1. Be careful about what you focus on: The American Dietetic Association advises not to focus too much on changing a child’s body, but instead to emphasize changing their food and fitness behaviors. Make sure that exercise is always fun, not a chore. And make eating a positive experience.
2. Feeding vs. Eating: Children gain weight not only because of what they eat, but because of how they are fed. The role of the parent is to provide appropriate food, and it is the child’s responsibility alone to decide to eat as much (or as little) of that food as they feel like at the time.
3. Play with your child – encourage more physical play. DHHS recommends that children get at least 60 minutes of activity daily, including aerobic exercise (riding bikes, playing tag), muscle- and bone-strengthening exercises (jumping, racket sports, climbing and pulling).
4. Avoid cans & microwaving Plastics: They’re lined with an epoxy resin that contains BPA. Many companies are switching over to "BPA-free" cans, but they aren’t disclosing the replacement chemicals they are using. According to the canned-food industry, the most popular replacement is vinyl, another chemical that contains hormone-disrupting chemicals and is considered a carcinogen by the Environmental Protection Agency. Never microwave plastic. Even "microwave-safe" containers can leach chemicals such as BPA that can interfere with a child’s hormones. Opt for stainless steel.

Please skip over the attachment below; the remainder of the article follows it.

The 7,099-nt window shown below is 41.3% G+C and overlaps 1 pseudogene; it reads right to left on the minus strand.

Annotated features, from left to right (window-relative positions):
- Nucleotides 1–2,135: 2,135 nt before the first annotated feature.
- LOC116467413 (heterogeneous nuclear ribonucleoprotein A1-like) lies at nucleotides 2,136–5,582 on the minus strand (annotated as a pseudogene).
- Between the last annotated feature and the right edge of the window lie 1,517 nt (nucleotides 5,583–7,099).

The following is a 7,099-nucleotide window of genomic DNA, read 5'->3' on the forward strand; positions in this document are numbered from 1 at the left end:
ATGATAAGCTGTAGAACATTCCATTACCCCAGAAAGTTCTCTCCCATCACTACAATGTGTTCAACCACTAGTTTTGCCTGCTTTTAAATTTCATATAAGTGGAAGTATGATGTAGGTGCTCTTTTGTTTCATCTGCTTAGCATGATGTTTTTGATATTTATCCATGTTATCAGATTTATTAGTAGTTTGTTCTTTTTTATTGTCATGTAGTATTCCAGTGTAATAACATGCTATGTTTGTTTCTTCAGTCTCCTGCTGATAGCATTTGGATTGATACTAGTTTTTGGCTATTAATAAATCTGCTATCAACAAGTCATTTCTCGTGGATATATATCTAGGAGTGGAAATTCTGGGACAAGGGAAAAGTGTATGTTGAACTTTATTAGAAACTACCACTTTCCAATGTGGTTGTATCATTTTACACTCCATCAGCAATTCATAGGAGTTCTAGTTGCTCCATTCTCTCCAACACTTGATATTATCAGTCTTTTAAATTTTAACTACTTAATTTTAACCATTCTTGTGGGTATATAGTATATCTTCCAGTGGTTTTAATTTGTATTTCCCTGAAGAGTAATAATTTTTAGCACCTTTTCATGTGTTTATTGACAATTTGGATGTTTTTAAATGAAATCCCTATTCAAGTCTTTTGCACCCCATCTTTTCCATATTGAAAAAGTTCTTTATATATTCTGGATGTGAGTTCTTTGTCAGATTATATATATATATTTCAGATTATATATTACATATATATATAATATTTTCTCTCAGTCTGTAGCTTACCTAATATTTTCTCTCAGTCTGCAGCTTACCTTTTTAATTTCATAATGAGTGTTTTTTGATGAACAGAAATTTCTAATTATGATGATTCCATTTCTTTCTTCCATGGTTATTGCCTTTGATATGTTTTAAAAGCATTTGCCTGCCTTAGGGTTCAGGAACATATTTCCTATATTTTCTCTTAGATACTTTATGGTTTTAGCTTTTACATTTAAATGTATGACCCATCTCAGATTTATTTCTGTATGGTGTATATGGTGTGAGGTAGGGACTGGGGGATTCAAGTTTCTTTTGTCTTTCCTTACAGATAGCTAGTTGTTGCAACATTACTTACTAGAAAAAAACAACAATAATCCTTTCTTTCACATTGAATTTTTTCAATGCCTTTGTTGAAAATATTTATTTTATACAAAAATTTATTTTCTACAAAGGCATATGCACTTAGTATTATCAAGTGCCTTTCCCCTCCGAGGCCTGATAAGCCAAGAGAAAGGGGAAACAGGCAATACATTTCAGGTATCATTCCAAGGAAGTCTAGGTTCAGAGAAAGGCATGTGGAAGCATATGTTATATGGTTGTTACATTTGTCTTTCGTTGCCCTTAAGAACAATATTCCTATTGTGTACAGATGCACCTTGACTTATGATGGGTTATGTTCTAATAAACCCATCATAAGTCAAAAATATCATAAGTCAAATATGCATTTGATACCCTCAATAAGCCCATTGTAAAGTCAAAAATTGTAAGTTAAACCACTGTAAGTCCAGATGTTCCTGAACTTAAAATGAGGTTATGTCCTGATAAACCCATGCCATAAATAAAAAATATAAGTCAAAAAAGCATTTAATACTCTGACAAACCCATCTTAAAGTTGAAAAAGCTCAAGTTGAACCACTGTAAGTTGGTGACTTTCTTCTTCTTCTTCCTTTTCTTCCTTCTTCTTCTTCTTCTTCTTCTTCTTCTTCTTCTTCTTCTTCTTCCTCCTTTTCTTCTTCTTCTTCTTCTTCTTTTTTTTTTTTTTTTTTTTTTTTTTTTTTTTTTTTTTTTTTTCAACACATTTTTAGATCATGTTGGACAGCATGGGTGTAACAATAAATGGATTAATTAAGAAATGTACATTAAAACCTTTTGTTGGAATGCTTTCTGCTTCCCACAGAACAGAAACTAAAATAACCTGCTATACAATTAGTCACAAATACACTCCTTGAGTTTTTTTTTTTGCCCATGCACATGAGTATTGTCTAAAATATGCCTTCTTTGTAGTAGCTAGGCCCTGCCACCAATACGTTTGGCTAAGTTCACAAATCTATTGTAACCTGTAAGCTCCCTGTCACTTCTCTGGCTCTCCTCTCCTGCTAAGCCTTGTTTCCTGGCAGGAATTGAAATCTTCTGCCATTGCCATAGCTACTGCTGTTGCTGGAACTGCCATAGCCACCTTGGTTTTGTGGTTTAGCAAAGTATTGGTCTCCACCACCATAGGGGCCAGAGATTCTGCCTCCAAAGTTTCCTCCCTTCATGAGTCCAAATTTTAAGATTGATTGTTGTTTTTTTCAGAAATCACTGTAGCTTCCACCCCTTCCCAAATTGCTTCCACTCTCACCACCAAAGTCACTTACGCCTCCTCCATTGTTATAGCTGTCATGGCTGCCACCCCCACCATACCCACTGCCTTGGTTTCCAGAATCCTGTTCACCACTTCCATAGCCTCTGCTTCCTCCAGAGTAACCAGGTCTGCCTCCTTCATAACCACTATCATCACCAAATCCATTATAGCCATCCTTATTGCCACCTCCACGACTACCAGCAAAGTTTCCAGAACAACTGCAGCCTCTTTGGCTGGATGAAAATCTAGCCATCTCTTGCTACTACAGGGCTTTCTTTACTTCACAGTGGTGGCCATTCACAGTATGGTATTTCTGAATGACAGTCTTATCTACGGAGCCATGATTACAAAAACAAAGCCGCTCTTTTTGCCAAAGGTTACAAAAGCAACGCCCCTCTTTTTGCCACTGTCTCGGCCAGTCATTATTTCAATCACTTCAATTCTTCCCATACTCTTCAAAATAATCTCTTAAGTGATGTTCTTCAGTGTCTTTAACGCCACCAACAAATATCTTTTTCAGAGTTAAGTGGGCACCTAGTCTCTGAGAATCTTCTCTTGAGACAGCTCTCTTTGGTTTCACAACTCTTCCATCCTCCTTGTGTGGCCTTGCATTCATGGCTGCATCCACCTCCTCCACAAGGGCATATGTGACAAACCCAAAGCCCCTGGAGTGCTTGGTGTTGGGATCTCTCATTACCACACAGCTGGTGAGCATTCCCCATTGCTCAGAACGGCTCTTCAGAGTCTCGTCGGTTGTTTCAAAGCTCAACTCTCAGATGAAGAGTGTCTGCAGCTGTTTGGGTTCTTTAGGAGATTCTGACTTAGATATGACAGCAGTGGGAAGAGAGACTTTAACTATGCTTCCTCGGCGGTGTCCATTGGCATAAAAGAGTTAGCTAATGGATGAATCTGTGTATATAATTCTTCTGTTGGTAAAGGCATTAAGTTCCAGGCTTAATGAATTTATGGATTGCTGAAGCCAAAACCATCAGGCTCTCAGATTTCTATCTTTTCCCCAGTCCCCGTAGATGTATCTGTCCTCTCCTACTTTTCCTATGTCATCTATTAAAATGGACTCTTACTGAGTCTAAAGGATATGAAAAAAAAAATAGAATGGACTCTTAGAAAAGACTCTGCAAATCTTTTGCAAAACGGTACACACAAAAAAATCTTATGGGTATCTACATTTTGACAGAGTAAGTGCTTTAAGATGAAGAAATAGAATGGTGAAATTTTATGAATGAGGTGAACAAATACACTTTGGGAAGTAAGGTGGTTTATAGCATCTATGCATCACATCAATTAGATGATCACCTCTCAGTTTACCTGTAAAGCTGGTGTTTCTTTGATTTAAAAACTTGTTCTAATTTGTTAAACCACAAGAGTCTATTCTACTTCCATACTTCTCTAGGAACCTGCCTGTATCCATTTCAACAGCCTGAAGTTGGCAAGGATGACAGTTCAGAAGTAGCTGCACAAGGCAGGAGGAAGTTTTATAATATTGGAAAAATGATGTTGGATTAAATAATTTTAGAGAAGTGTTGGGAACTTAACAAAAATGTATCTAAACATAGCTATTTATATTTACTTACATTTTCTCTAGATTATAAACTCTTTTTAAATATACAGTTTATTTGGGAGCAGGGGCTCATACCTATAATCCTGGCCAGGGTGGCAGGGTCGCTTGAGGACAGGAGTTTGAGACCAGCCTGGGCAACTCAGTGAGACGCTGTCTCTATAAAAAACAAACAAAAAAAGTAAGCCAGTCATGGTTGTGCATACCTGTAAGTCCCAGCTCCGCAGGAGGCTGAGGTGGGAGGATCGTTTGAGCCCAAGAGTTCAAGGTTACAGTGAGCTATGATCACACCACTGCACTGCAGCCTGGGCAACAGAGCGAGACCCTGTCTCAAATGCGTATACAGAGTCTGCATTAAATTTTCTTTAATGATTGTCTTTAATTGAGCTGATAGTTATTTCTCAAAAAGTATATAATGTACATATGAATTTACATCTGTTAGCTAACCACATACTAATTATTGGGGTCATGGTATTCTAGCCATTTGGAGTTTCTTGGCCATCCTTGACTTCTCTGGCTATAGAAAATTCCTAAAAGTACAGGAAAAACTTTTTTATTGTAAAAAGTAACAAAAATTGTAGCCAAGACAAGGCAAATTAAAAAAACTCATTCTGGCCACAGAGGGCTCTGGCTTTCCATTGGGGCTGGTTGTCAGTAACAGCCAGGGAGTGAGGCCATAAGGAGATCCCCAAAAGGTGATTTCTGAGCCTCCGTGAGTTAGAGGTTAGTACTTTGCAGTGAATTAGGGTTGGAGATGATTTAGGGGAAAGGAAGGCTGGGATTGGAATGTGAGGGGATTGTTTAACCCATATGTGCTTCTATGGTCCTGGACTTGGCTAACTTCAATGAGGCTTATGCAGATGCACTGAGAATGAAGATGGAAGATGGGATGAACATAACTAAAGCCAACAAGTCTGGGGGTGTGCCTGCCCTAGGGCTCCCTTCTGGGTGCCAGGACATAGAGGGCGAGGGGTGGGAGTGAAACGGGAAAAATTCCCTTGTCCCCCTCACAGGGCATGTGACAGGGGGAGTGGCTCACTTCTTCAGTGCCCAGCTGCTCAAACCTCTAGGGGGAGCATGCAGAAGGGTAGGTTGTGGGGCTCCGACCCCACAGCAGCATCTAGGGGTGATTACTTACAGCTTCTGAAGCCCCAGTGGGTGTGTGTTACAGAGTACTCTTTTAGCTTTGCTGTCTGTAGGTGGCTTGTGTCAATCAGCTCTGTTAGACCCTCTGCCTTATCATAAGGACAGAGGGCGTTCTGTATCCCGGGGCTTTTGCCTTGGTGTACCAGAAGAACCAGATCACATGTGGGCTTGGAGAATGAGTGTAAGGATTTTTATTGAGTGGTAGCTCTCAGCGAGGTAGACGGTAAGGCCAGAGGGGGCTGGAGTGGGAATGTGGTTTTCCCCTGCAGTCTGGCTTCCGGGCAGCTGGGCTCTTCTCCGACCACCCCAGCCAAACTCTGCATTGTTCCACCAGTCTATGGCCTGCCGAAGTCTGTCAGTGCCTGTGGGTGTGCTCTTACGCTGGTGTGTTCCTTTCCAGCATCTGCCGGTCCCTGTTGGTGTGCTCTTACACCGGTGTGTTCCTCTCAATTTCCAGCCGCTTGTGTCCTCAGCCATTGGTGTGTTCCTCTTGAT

5. Encourage positive eating practices:
· Teach your child to cook and let him or her make healthful recipes (fruit smoothies, salads, creative veggies).
· Stick with structured mealtimes and snacks.
· Include all kinds of tasty foods for snacks (including treats) to take the negative power away from them.
· Allow your child to pack their own lunch or prepare their own breakfast (just make sure the food options that you provide are nutritious ones).
6. Be a role model – Exercise yourself. One thing you might try to be extra conscious of is to not only avoiding disparaging remarks about the child’s extra fat, but about your own, too. Research has found links between moms who diet excessively and disordered eating in their daughters.
Source: Multiple web sources such as http://healthyliving.msn.com